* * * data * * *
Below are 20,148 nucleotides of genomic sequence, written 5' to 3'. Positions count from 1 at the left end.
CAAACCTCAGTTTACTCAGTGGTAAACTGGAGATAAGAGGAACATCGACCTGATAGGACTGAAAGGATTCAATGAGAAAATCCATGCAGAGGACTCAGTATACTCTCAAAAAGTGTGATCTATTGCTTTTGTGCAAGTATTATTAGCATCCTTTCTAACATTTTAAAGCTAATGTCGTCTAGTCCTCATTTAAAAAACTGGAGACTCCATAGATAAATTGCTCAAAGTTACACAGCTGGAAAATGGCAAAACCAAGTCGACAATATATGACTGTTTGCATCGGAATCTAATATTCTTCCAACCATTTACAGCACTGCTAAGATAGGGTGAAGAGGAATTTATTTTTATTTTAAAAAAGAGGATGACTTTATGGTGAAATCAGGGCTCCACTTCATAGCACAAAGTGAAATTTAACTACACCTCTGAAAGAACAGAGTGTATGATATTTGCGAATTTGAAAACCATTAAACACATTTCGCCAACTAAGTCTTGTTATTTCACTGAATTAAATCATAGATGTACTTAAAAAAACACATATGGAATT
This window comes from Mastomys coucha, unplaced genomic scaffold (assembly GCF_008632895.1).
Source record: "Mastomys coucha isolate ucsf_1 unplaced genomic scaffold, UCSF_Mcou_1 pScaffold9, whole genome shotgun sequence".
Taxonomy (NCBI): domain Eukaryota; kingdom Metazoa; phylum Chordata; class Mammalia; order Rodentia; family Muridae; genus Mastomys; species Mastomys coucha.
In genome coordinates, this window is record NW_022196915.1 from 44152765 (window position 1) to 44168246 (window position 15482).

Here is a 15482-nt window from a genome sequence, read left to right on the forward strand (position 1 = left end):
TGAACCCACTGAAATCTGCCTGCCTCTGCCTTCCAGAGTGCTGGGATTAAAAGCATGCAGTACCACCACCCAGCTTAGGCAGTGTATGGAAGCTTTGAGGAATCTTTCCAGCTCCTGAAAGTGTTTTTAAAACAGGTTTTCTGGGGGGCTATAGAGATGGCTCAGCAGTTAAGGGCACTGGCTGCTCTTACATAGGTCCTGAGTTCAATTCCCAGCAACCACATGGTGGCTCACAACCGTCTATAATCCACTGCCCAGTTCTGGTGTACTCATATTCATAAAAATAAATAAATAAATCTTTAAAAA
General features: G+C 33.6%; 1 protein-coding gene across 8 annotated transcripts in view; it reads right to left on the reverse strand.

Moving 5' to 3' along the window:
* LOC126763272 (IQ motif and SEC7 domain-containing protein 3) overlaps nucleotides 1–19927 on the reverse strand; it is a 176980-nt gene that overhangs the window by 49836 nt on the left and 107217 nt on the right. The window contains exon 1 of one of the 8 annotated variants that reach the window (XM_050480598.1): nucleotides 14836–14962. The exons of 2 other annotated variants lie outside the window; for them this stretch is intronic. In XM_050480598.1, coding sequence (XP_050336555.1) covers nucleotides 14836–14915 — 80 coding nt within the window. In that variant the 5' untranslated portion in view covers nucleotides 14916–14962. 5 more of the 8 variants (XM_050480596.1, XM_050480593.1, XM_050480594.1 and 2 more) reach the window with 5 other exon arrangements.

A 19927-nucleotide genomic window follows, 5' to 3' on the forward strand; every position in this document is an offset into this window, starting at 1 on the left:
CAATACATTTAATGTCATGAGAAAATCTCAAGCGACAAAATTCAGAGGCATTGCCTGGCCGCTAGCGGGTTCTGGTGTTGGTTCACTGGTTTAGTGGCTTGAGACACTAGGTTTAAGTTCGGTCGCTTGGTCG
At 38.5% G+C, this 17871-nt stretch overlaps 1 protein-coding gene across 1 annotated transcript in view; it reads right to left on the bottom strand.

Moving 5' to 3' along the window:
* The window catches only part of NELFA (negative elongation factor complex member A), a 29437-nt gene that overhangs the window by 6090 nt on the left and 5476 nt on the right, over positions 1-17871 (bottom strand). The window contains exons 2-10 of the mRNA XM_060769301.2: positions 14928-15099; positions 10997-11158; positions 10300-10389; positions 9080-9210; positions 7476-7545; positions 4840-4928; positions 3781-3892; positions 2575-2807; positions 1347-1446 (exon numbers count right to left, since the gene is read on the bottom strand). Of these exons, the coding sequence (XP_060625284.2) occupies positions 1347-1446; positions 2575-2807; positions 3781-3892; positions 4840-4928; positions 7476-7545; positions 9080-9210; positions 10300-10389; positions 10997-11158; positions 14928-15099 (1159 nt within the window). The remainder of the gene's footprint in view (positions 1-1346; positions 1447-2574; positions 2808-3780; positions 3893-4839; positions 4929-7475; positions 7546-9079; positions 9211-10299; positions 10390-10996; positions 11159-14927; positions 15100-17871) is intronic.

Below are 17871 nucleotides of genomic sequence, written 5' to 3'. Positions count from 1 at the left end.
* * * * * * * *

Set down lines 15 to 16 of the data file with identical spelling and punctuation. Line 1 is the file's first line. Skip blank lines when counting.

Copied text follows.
Moving 5' to 3' along the window:
* The window catches only part of NELFA (negative elongation factor complex member A), a 29437-nt gene that overhangs the window by 6090 nt on the left and 5476 nt on the right, over positions 1-17871 (bottom strand). The window contains exons 2-10 of the mRNA XM_060769301.2: positions 14928-15099; positions 10997-11158; positions 10300-10389; positions 9080-9210; positions 7476-7545; positions 4840-4928; positions 3781-3892; positions 2575-2807; positions 1347-1446 (exon numbers count right to left, since the gene is read on the bottom strand). Of these exons, the coding sequence (XP_060625284.2) occupies positions 1347-1446; positions 2575-2807; positions 3781-3892; positions 4840-4928; positions 7476-7545; positions 9080-9210; positions 10300-10389; positions 10997-11158; positions 14928-15099 (1159 nt within the window). The remainder of the gene's footprint in view (positions 1-1346; positions 1447-2574; positions 2808-3780; positions 3893-4839; positions 4929-7475; positions 7546-9079; positions 9211-10299; positions 10390-10996; positions 11159-14927; positions 15100-17871) is intronic.